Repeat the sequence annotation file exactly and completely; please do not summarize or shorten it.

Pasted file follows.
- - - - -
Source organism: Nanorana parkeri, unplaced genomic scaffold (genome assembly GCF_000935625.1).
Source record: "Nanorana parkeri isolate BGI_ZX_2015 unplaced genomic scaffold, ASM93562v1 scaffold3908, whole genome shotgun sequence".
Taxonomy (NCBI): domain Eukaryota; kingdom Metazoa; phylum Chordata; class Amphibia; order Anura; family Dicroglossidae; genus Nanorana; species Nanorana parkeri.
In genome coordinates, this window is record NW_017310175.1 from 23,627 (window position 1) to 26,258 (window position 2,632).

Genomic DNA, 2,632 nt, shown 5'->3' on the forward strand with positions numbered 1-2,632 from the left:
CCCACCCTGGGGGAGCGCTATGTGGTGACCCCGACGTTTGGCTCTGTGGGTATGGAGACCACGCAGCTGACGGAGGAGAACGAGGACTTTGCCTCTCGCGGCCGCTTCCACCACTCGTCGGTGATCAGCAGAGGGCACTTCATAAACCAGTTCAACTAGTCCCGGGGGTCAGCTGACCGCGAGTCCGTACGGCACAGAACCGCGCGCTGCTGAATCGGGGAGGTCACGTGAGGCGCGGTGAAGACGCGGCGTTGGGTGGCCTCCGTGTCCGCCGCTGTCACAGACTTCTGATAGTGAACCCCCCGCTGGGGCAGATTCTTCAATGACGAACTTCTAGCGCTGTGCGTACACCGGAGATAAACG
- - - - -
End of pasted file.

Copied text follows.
Source organism: Nanorana parkeri, unplaced genomic scaffold (genome assembly GCF_000935625.1).
Source record: "Nanorana parkeri isolate BGI_ZX_2015 unplaced genomic scaffold, ASM93562v1 scaffold3908, whole genome shotgun sequence".
Taxonomy (NCBI): domain Eukaryota; kingdom Metazoa; phylum Chordata; class Amphibia; order Anura; family Dicroglossidae; genus Nanorana; species Nanorana parkeri.
In genome coordinates, this window is record NW_017310175.1 from 23,627 (window position 1) to 26,258 (window position 2,632).

Genomic DNA, 2,632 nt, shown 5'->3' on the forward strand with positions numbered 1-2,632 from the left:
CCCACCCTGGGGGAGCGCTATGTGGTGACCCCGACGTTTGGCTCTGTGGGTATGGAGACCACGCAGCTGACGGAGGAGAACGAGGACTTTGCCTCTCGCGGCCGCTTCCACCACTCGTCGGTGATCAGCAGAGGGCACTTCATAAACCAGTTCAACTAGTCCCGGGGGTCAGCTGACCGCGAGTCCGTACGGCACAGAACCGCGCGCTGCTGAATCGGGGAGGTCACGTGAGGCGCGGTGAAGACGCGGCGTTGGGTGGCCTCCGTGTCCGCCGCTGTCACAGACTTCTGATAGTGAACCCCCCGCTGGGGCAGATTCTTCAATGACGAACTTCTAGCGCTGTGCGTACACCGGAGATAAACG